Same-Sex Couples Face Harder Time Obtaining Mortgages, Study Shows
April 19, 2019
Lenders have been much less likely to approve same-sex couples for a mortgage than heterosexual couples, according to a new study released by Iowa State University’s Ivy College of Business. Researchers analyzed national mortgage data from 1990 to 2015 and found the approval rate for same-sex couples was 3 to 8 percent lower.
Researchers also factored in details about applicants’ work history and creditworthiness to see if the denial rates still remained higher for same-sex couples. They found that, over the 25-year period, same-sex applicants were 73 percent more likely to be denied a mortgage than heterosexual couples.
The same-sex couples who were approved tended to have to pay more in interest and fees, averaging about 0.5 percent more, the study found.
However, the researchers say they found no evidence that same-sex couples had a higher default risk.
“Lenders can justify higher fees, if there is a greater risk,” says Lei Gao, co-author and assistant professor of finance at Iowa State University. “We found nothing to indicate that’s the case.” Gao says their findings even suggest that same-sex borrowers may perform better.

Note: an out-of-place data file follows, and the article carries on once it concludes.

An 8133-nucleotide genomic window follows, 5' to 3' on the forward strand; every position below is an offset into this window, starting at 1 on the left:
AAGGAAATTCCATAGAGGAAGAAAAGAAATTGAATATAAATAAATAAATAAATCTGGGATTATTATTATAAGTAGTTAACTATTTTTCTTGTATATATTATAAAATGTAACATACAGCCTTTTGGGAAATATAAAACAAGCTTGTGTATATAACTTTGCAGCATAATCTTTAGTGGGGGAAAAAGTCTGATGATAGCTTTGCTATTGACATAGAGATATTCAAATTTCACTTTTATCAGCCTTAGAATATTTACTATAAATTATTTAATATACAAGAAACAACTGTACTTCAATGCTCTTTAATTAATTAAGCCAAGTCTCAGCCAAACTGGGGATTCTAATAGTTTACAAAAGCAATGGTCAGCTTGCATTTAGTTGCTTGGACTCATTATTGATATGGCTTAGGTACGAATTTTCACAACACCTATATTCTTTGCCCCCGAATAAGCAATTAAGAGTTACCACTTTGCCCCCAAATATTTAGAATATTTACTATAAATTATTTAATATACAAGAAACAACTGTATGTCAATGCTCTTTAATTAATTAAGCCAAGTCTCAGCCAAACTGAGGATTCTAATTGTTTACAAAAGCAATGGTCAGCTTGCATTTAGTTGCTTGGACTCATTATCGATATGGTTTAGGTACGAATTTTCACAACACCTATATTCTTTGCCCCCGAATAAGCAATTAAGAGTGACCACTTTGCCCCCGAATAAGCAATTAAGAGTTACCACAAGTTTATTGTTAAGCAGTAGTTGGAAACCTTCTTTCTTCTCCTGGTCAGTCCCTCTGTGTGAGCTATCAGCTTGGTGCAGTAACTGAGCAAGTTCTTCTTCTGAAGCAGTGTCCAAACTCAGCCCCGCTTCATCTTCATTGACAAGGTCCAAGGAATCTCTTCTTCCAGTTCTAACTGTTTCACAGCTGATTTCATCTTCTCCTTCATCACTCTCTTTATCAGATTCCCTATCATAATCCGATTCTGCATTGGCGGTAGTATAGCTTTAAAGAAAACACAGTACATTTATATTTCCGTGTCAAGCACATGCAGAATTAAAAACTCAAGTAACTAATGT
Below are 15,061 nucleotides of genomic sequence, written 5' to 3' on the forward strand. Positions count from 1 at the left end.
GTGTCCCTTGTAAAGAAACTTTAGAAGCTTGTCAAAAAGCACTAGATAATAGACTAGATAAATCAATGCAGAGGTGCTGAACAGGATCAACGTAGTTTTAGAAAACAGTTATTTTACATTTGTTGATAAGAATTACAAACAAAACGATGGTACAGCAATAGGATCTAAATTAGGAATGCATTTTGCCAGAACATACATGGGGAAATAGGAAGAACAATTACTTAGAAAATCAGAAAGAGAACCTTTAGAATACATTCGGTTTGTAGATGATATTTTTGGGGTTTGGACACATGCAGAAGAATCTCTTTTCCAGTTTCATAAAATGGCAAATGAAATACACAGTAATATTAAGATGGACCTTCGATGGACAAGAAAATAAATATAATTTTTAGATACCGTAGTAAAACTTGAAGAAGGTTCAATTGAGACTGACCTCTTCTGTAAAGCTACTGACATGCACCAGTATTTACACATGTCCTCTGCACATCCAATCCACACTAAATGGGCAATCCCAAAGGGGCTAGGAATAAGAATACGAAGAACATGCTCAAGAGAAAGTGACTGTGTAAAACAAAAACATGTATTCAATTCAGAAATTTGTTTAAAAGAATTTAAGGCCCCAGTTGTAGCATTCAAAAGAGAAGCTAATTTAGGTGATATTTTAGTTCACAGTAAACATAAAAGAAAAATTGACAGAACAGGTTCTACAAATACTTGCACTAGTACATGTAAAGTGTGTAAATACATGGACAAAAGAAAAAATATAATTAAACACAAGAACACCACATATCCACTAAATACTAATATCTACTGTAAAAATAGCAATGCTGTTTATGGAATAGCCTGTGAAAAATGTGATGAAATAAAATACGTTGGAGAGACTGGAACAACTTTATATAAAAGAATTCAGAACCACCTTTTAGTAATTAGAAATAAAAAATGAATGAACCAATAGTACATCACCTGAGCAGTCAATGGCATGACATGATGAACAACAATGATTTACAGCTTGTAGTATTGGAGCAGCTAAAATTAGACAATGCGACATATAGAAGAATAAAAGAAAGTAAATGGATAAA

Mortgage applicants are not required to disclose their sexual orientation. But researchers say perception is “just as damaging in terms of discrimination.” The Fair Housing Act and Equal Credit Opportunity Act prohibit discrimination based on a borrower’s race, gender, marital status, or religion. It does not specifically list sexual orientation.
The researchers said that their findings should raise enough concern to warrant further investigation. The study was recently published in the Proceedings of the National Academy of Sciences.
“Lower Approval Rates, Higher Finance Fees Evidence of Discrimination for Same-Sex Borrowers,” Iowa State University (April 16, 2019)
Updated: June 27, 2019